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Being Part of the Community
For both consumers and retailers, there’s an appeal to being a part of the community fabric, says Lavelett. For one, it makes an economic difference.
Local First Utah is making headway in its effort to encourage Utah consumers to shift spending just 10 percent to local businesses, saying that small shift would keep approximately $1.3 billion in the Utah economy each year. “When you buy from a locally owned business, you’re supporting your neighbors and community,” says Lavelett. “You’re creating a better quality of life for everyone involved in Utah, rather than saving a few pennies in your own pocket.”
Local First Utah partners with hundreds of companies across the state to manage local first campaigns, such as Independents Week, around the 4th of July, and Shift Your Spending during the holiday shopping season. The organization also provides social media e-kits and other marketing collateral to its members.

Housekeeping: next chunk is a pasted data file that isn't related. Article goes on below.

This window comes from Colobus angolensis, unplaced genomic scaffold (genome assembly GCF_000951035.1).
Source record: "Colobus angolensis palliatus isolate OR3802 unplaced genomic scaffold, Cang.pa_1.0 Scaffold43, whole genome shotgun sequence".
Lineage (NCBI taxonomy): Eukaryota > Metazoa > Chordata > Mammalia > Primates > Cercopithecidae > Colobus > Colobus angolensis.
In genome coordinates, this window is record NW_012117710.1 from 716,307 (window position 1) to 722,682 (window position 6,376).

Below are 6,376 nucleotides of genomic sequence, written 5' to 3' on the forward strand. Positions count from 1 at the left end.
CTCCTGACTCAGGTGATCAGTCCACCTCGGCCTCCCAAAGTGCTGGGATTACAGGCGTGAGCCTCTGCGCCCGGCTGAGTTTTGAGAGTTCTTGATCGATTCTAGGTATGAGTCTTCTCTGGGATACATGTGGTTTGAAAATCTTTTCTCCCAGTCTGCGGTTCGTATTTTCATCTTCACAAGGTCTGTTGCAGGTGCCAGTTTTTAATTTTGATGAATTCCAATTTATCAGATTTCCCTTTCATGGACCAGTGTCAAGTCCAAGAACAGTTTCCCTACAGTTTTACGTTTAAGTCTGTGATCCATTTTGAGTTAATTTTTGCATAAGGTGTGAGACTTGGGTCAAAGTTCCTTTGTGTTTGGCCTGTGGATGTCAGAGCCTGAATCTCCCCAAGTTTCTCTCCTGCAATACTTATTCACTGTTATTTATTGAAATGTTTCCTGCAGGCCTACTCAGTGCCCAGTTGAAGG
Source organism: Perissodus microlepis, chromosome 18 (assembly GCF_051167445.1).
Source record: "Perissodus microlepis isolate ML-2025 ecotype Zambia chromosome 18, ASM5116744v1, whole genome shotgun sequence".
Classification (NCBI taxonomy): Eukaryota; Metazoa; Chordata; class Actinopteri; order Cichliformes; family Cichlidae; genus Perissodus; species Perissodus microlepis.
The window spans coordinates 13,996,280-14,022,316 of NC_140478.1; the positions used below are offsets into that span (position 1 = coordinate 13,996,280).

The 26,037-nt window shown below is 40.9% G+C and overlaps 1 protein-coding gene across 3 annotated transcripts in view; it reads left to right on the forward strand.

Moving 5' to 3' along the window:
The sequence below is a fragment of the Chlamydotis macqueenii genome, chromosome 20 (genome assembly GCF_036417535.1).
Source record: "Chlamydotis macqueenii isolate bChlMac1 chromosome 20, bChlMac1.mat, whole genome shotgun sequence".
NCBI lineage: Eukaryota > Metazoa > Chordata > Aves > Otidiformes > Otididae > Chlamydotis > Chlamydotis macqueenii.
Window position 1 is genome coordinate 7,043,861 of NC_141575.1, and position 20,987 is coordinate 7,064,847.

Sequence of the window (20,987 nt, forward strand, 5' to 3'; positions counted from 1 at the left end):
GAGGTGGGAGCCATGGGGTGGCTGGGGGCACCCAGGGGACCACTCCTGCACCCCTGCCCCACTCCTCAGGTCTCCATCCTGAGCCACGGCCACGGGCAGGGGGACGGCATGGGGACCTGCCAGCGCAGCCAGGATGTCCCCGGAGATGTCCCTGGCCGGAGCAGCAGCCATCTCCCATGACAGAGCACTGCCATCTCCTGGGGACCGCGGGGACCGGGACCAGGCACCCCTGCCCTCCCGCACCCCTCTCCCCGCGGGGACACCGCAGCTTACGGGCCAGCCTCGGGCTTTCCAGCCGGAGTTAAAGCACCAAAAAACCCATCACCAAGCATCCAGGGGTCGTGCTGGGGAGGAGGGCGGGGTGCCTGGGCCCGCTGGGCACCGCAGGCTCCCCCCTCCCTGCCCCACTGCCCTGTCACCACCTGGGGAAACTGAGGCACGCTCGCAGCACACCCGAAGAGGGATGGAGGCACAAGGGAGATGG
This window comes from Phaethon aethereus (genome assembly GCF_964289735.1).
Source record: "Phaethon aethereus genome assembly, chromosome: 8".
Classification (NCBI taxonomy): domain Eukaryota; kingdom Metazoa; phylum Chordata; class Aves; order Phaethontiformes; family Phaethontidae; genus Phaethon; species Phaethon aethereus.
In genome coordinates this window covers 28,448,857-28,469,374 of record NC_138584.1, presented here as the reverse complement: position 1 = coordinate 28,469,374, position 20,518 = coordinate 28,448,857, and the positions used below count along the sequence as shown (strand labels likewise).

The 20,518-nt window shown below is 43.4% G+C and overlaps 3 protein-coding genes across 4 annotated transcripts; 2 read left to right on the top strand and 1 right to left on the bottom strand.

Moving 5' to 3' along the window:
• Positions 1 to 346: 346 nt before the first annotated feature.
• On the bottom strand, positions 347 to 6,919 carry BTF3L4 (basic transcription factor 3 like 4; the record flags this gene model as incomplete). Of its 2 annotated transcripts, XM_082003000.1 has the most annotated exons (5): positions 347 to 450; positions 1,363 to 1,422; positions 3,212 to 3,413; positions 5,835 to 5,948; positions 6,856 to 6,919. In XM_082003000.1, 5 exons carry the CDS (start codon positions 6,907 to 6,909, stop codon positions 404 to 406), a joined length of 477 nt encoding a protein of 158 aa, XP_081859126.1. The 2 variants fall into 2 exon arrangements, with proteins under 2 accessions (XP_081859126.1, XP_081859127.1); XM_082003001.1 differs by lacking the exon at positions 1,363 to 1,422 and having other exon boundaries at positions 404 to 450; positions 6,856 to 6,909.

For the retailers, that local connection is not just economically important, but also philosophically. The King’s English Bookshop, for example, supports local fundraising by bringing in authors for signings and donating books. It works with other shops and restaurants in the 15th and 15th block to organize community events. And its own building—which Holman affectionately describes as a funny little old house that is surprisingly larger on the inside in an Alice-in-Wonderland sort of way—has become a community gathering place, where locals come to connect and spend time together.
As Utah companies look ahead, they admit the competition from large e-commerce retailers is daunting, but not overwhelming. Companies like Jane.com and Eleventh Avenue say they will continue to turn to their technology teams to introduce new features, track trends and deploy analytics for growth. Retailers like Rod Works will look to what has brought them this far: As Brackett says, “Still the best thing that we’ve found is offering a great product and great service.”
With an old-school blend of dedicated customer service and unique products and an Information Age arsenal of online and social media strategies, the future looks bright for smaller, Utah-based retailers.